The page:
Source: UNIVERSITY OF ALASKA submitted to
Sponsoring Institution
National Institute of Food and Agriculture
Project Status
Funding Source
Reporting Frequency
Accession No.
Grant No.
Project No.
Proposal No.
Multistate No.
Program Code
Project Start Date
Dec 30, 2020
Project End Date
Sep 30, 2021
Grant Year
Project Director
Barney, DA, L.
Recipient Organization
Performing Department
Institute of Agriculture, Natural Resources and Extension
Non Technical Summary
Improving the current crop varieties or developing new crop varieties relies on available plant genetic resources acquired throughout the world and managed by the National Plant Germplasm System (NPGS). Plant researchers in the western region have requested a large number of accessions from NPGS to use in both basic and applied research. As a crucial component of the NPGS, this project manages the genetic resources of cool season food and forage legumes, grasses, common beans, oilseeds, vegetables, beets, ornamentals, medicinal crops and related wild species. These introduced plant genetic resources harbor valuable genes or alleles for researchers and breeders to improve crop productivity for food security, to develop new varieties, to breed cultivars with improved resistance to diseases and pests and with resilience to environmental stresses such as drought and temperature extremes associated with climate change. The stakeholders and customers for this project include researchers, plant breeders, educators, and commercial producers in Alaska in particular, along withthe western states, in the U.S. and throughout the world.
Animal Health Component
Research Effort Categories

Knowledge Area (KA)Subject of Investigation (SOI)Field of Science (FOS)Percent
Knowledge Area
202 - Plant Genetic Resources;

Subject Of Investigation
1499 - Vegetables, general/other;

Field Of Science
1081 - Breeding;
Goals / Objectives
Document the usage of plant genetic resources in the western 13 states, interact with user communities, and follow through with suggestions and recommendations to improve the operation of WRPIS in management and utilization of plant genetic resources and associated information.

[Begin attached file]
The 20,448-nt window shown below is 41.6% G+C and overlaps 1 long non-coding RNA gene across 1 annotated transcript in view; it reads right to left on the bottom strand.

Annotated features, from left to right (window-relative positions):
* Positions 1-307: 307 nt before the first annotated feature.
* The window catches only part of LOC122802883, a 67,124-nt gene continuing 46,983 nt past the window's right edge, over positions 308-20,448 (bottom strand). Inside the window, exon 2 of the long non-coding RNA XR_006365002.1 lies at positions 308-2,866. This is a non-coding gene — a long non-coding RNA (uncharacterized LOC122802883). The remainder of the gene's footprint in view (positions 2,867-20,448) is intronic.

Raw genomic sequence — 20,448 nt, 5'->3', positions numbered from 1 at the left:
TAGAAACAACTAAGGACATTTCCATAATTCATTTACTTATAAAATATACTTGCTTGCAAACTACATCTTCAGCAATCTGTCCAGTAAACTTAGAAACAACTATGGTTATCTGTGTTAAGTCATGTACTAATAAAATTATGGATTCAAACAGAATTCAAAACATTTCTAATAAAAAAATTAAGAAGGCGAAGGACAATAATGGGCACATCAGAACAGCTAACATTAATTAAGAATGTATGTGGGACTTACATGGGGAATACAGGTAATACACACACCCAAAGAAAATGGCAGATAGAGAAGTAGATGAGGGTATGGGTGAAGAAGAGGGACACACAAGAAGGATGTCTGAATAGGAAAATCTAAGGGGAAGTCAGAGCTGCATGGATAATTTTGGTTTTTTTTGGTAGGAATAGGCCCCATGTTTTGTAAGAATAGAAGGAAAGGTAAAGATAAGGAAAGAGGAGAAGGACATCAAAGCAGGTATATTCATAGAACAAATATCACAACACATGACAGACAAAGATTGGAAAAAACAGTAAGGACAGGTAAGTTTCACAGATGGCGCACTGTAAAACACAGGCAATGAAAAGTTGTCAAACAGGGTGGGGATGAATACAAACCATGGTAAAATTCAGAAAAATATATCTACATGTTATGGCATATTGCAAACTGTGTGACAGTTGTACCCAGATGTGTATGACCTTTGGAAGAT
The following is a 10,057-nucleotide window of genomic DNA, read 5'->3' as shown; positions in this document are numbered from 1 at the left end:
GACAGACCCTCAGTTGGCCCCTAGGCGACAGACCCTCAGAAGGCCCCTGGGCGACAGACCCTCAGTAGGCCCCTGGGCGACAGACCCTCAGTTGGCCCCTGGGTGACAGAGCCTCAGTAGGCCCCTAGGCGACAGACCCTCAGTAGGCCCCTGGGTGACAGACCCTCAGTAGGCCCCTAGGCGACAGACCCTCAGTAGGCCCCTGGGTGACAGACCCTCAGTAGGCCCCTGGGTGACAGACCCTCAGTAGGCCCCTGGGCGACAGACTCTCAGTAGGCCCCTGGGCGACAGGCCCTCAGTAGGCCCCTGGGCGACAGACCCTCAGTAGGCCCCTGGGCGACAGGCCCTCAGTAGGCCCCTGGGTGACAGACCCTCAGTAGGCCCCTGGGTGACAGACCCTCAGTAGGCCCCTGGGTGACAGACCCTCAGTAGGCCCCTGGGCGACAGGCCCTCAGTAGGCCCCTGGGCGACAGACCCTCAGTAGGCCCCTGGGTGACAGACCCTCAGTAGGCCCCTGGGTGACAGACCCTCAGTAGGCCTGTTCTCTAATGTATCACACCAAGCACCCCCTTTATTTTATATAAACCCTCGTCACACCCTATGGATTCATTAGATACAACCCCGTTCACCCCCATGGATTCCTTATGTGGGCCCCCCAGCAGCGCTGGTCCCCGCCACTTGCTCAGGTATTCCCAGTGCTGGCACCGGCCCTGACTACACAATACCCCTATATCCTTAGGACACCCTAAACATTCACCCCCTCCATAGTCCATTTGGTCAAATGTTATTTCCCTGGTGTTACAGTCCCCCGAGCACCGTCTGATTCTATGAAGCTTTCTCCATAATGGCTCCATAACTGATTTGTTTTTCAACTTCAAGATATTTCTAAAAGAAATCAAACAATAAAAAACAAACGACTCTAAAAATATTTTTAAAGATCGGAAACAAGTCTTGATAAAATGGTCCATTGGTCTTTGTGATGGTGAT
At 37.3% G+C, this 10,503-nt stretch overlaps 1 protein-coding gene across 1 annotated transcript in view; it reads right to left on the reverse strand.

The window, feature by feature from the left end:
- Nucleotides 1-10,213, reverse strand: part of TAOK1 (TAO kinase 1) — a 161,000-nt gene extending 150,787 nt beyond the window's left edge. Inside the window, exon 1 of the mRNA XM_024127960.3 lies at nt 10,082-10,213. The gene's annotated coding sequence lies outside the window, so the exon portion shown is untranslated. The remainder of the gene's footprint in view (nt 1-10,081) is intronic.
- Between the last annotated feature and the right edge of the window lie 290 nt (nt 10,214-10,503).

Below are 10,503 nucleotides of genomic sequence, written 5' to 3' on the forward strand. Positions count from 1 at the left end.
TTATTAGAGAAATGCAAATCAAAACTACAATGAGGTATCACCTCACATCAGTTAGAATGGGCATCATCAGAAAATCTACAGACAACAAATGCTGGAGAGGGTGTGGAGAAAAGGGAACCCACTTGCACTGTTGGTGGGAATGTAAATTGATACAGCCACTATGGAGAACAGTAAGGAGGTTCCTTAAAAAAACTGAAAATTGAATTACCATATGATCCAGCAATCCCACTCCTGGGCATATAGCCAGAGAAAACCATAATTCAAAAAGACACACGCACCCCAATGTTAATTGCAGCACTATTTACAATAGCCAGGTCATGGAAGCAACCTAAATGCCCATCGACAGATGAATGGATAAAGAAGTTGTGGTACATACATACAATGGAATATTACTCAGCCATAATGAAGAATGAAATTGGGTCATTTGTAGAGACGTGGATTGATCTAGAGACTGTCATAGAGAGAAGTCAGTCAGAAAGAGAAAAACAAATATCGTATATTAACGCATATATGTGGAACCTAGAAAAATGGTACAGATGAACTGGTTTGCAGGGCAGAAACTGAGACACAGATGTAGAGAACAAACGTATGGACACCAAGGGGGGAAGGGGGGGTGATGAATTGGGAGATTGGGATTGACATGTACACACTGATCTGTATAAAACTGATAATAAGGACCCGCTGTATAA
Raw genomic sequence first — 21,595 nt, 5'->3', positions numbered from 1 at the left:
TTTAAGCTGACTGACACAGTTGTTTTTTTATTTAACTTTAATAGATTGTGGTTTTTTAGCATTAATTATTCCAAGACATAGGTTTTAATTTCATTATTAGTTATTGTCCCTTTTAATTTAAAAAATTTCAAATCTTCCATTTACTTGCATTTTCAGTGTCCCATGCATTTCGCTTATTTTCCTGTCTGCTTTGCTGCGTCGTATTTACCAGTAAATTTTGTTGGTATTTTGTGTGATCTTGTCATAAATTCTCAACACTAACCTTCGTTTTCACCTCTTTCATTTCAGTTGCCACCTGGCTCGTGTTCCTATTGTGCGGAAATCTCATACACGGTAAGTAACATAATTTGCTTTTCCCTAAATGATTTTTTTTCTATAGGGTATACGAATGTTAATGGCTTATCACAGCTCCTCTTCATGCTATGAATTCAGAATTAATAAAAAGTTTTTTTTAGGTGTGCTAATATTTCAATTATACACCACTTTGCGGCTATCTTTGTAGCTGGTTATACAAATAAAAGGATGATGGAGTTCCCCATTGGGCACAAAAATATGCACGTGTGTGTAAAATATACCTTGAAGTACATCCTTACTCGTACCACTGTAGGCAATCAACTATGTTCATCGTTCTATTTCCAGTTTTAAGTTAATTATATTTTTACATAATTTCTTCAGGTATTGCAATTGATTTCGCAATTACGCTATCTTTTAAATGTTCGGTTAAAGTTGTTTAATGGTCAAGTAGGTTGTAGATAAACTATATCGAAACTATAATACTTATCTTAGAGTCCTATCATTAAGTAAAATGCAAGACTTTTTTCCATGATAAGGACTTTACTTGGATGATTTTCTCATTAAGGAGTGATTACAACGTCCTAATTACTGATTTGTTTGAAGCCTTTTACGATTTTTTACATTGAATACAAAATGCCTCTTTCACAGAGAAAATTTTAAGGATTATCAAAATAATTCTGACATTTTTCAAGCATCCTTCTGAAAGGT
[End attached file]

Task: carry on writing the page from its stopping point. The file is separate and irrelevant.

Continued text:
Project Methods
Following the NPGS Distribution Guidelines approved by the Plant Germplasm Operations Committee in 2013, this project distributes germplasm free-of-charge and without restrictions for research, breeding, and education. The germplasm requests come in various ways: 1) completed request forms on the GRIN web page for REQUEST GERMPLASM, 2) an email from the requestor to the maintenance site or to:, and 3) phone, fax, e-mail, or regular mail from requestors directly to the curator with specific responsibility for the crop. We routinely fill and ship samples by regular US mail within 7-10 working days for all regular requests. Requestors can provide a courier account number for an expedited shipment of germplasm.Distributed materials and uses thereof are documented. For each germplasm request we assign an order number and record the contact information of the requestor including name, affiliation, address, phone number and email address and the general purpose of the requested germplasm. All the information is entered into our GRIN database, which tracks progress from the time a request for germplasm is received until the germplasm is distributed. We also request feedback from germplasm recipients to improve our service and to meet the needs of germplasm users in the scientific community. Alist of germplasm requestors residing in Alaska will be provided from the W6 GRIN database managerto the state representative, who will contact each germplasm recipient via email to solicit information regarding the NPGS service and germplasm usage. Some germplasm recipients provide answers to the questions on the condition of the requested material on arrival, the germination, the growth and development and other observations; the usefulness of the material, how the material was used (e.g. evaluation for adaptation, or used as donor parent in breeding or future plan to use) and the outcome derived from the material including news items and publications. Upon receiving the information the state representative will compile a summary report for the state. The highlights of NPGS germplasm usage will be shared at the annual Reginal Technical Advisory Committee (RTAC) meeting. A written report is submitted by the state representativeand each NPGS germplasm projectto the RTAC and discussed at the meeting. The participants of the meeting include the Administrative Advisor of this project, the ARS National Program Leader, the ARS Pacific West Area Associate Area Director, the Research Leader/Station Coordinator and representative staff members of this project and from other NPGS germplasm management projects in the Western Region. The RTAC assesses the service and research, analyzes customer needs and makes recommendations to administrators as well as to the station.